Bob Wojnowski: UM ends Notre Dame rivalry with a resounding thud

Bob Wojnowski
The Detroit News

South Bend, Ind. — So maybe Notre Dame did Michigan a favor, halting a rivalry steeped in outdated lore. The Irish slapped one final indignity on the Wolverines and slapped it hard, and this will leave a mark.

This was the biggest embarrassment of Brady Hoke’s regime, as Michigan was beaten on the inside, on the outside and on the sideline. On a brutal, brutal day for the Big Ten, the Wolverines landed the honors of largest humiliation.

The Irish rolled to a 31-0 victory Saturday night, and all of the Wolverines’ bad habits were on horrific display. The offensive line couldn’t hold its ground. The defensive line couldn’t get near Notre Dame quarterback Everett Golson, who deftly picked apart a battered secondary. Devin Gardner buckled again in the face of pressure, with three interceptions and a fumble.

Just to complete the disaster, cornerback Raymon Taylor suffered a knee injury and receiver Devin Funchess got banged up late in the game and was limping afterward on an apparent sore ankle. Should Gardner and Funchess have been on the field late in a blowout? Nope, a mistake you hope Hoke doesn’t regret.

There’s no telling where the Wolverines go from here, but the coaching staff had better dig deeper for answers after Michigan suffered its first shutout in 30 years. Hoke has to find a way to patch his team up, because this is the type of beating that makes you assess the direction of a program. This was supposed to be a season of teeth-grinding determination, and all we saw was more teeth-bashing.

“It was a total butt-kicking all the way around that we all took,” Hoke said. “We will bounce back, because this is a very resilient, hard-working group of young men who know what it takes to win.”

One loss doesn’t destroy a season, unless you’re talking about the larger view of the Big Ten, which was absolutely decimated Saturday. Michigan State was tough for a half, then got swamped by Oregon, 46-27. Ohio State, already without its star quarterback, lost at home to Virginia Tech, 35-21. Northwestern lost at home to Northern Illinois, and even Central Michigan jumped on the pile, winning at Purdue.

Sour dose of reality

Fanciful talk of national-title contention for this conference can stop right now, to prevent more laughter. And talk of any type of championship for Michigan is lunacy right now. The final indignity came on the final play, when Gardner heaved the ball and was clobbered as the clock expired. Notre Dame’s Elijah Shumate intercepted it and raced to the end zone as the crowd went bonkers. Only the late-hit penalty suffered by Gardner wiped out the touchdown, otherwise Notre Dame would have hung a 38-0 humbling.

I suppose it’s worth noting Michigan slapped a couple 38-0 pastings on Notre Dame in the past 10 years, and had won four of five in the rivalry. That’s partly why the Irish and Brian Kelly wanted this one badly and showed it. It would be nice to see the Wolverines show how badly they want something, especially in a hostile environment. Michigan still doesn’t have a signature road victory in Hoke’s four seasons.

“It feels great to beat Michigan,” Kelly said. “It feels great that we’re the first team in the history of Notre Dame football to shut out a Michigan team. Our kids can take that with them.”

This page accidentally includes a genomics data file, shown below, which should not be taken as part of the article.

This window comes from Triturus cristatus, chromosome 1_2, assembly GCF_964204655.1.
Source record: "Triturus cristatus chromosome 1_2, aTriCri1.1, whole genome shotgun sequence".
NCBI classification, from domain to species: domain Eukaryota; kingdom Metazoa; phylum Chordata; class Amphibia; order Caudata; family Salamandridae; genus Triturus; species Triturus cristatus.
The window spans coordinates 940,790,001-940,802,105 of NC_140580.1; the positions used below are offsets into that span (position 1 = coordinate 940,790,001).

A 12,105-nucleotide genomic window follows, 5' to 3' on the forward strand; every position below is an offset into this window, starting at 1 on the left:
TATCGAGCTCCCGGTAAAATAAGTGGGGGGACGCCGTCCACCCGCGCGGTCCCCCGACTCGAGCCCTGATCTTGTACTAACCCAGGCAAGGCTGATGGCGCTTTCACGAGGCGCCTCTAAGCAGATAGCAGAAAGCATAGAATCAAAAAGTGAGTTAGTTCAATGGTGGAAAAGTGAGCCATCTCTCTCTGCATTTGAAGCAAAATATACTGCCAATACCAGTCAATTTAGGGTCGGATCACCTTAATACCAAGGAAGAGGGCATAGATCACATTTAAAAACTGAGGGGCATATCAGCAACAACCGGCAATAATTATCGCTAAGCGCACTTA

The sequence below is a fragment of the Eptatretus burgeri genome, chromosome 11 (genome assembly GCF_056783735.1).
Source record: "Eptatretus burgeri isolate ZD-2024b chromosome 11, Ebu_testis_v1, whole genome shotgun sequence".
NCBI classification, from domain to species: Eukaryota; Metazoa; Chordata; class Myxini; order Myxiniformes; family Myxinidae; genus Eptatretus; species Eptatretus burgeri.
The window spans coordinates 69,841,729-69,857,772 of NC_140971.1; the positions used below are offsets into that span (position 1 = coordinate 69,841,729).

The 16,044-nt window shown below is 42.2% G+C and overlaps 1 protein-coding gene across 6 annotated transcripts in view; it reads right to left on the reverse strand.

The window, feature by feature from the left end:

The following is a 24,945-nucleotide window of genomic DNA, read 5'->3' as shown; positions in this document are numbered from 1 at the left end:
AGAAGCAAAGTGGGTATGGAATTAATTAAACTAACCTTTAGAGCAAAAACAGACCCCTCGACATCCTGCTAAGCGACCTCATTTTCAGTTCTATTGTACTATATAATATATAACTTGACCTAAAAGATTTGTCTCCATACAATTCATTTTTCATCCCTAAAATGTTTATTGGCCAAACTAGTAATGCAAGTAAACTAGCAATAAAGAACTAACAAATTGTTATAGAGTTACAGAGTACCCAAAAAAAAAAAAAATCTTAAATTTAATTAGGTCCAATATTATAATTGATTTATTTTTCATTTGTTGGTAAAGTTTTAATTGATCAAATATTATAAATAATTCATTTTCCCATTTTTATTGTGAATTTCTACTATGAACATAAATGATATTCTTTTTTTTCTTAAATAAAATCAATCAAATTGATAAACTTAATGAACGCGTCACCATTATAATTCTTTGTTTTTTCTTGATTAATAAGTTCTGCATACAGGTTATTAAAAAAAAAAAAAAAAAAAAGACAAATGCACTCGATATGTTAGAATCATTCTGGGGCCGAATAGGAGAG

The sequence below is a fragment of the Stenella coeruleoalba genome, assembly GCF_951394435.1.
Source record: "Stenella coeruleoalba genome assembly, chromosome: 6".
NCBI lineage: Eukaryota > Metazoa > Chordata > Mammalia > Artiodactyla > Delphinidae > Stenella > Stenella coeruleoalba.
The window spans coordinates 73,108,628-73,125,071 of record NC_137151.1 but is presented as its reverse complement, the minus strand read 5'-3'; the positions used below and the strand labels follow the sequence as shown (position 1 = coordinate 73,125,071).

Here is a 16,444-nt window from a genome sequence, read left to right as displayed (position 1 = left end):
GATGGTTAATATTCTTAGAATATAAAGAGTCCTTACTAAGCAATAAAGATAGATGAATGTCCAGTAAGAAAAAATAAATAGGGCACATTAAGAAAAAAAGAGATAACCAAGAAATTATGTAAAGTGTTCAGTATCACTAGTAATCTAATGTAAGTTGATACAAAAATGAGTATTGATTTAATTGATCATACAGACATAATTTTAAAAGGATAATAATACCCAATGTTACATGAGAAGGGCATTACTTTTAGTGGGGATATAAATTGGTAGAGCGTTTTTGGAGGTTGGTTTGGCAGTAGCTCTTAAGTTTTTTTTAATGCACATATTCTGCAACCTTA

They can take it into perpetuity if the Michigan-Notre Dame series never resumes, and there are no plans to resurrect it. But all the sniping and chicken talk is the least of Michigan’s concerns right now.

Hoke and his staff need to sharpen their focus, because going back to last season’s 7-6 collapse, can you define one thing the Wolverines consistently do well? I mean, just one thing?

Their offensive line is young, and when Michigan fell behind, Notre Dame blitzed Gardner into utter retreat. New coordinator Doug Nussmeier was supposed to refine the senior quarterback, but to say it’s a work in progress is being kind.

Secondary exploited

Hoke talked vaguely before the game of an apparent ankle injury to Jabrill Peppers, and the freshman defensive back suited up but didn’t play. Chuckle if you wish about the need for a freshman’s impact, but the Wolverines lost Taylor early in the game and the secondary got plucked to pieces. Sophomore Jourdan Lewis committed two pass-interference penalties when the outcome was still in doubt, and Golson kept firing, completing 23 of 34 for 226 yards.

The secondary was supposed to be a strength, but not even close on this night. The defensive line was supposed to be deep and tough, but had no antidote for Golson’s elusiveness. The Wolverines stacked the line to stuff the run, and that part worked. They actually outrushed the Irish 100-54 and somehow outgained them 289-280, but Golson was the difference, committing no turnovers.

If Gardner commits four turnovers again, the Wolverines have no chance. They certainly can’t look past anyone, beginning with Miami (Ohio) next week.

Asked if he considered pulling Gardner during the game, Hoke answered quickly.

“No, he’s our quarterback,” he said. “Unless he somehow doesn’t come to work every day, doesn’t come to learn, all those things, he’s our quarterback. … I don’t think he slipped into all those habits. He’s a better quarterback than he demonstrated.”

The Wolverines talked afterward about bouncing back, about all their Big Ten goals still being intact. And the conference is such a sloppy mess, who knows where the dangers lurk, although Michigan State remains the team to beat.

Michigan still doesn’t have any idea what type of team it can become, and that should be unsettling. The only thing we know for sure is, this series is over, for better and for worse.

bob.wojnowski@detroitnews.com

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